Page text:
The implementation of ask-advise-connect in a federally qualified health center: a mixed methods evaluation using the re-aim framework

Bethany Shorey Fennell, Cherell Cottrell-Daniels, Diana Stewart Hoover, Claire A. Spears, Nga Nguyen, Bárbara Piñeiro, Lorna H. McNeill, David W. Wetter, Damon J. Vidrine, Jennifer I. Vidrine

Research output: Contribution to journalArticlepeer-review

1 Scopus citations


Ask-Advise-Connect (AAC) efficiently links smokers in healthcare settings with evidence-based Quitline-delivered tobacco treatment through training clinic staff to systematically ask patients about smoking status, advise smokers to quit, and connect patients with state Quitlines using the electronic health record. This study utilized a mixed-methods approach, guided by the RE-AIM framework, to evaluate the implementation of AAC in a Federally Qualified Health Center (FQHC). AAC was implemented for 18 months at a FQHC serving primarily low-socioeconomic status (SES) Latinos and Latinas. Results are presented within the RE-AIM conceptual framework which includes dimensions of reach, effectiveness, adoption, implementation, and maintenance. Quantitative patient-level outcomes of reach, effectiveness, and Impact were calculated. Post-implementation, in-depth interviews were conducted with clinic leadership and staff (N = 9) to gather perceptions and inform future implementation efforts. During the implementation period, 12.0% of GNHC patients who reported current smoking both agreed to have their information sent to the Quitline and were successfully contacted by the Quitline (Reach), 94.8% of patients who spoke with the Quitline enrolled in treatment (Effectiveness), and 11.4% of all identified smokers enrolled in Quitline treatment (Impact). In post-implementation interviews assessing RE-AIM dimensions, clinic staff and leadership identified facilitators and advantages of AAC and reported that AAC was easy to learn and implement, streamlined existing procedures, and had a positive impact on patients. Staff and leadership reported enthusiasm about AAC implementation and believed AAC fit well in the clinic. Staff were interested in AAC becoming the standard of care and made suggestions for future implementation. Clinic staff at a FQHC serving primarily low-SES Latinos and Latinas viewed the ACC implementation process positively. Findings have implications for streamlining clinical smoking cessation procedures and the potential to reduce tobacco-related disparities.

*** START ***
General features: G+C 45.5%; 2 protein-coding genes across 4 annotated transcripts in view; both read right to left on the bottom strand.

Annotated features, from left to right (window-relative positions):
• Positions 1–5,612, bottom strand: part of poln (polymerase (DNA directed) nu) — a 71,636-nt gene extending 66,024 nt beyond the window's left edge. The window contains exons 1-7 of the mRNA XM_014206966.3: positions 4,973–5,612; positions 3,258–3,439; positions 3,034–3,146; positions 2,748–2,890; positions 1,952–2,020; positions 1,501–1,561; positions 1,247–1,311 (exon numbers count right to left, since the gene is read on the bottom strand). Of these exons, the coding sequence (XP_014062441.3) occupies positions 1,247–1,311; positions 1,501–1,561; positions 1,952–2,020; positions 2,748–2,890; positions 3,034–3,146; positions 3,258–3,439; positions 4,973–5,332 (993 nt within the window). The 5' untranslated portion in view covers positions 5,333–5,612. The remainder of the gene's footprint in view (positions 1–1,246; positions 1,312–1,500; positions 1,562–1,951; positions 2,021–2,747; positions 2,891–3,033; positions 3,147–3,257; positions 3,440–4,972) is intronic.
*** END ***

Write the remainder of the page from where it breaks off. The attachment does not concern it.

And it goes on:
Original languageEnglish
Pages (from-to)551-560
Number of pages10
JournalTranslational Behavioral Medicine
Issue number8
StatePublished - Aug 1 2023

Bibliographical note

Publisher Copyright:
© Society of Behavioral Medicine 2023. All rights reserved.


  • Implementation
  • Latinas: low-SES
  • Latinos
  • Qualitative
  • Quitline
  • Smoking cessation

ASJC Scopus subject areas

  • Applied Psychology
  • Behavioral Neuroscience


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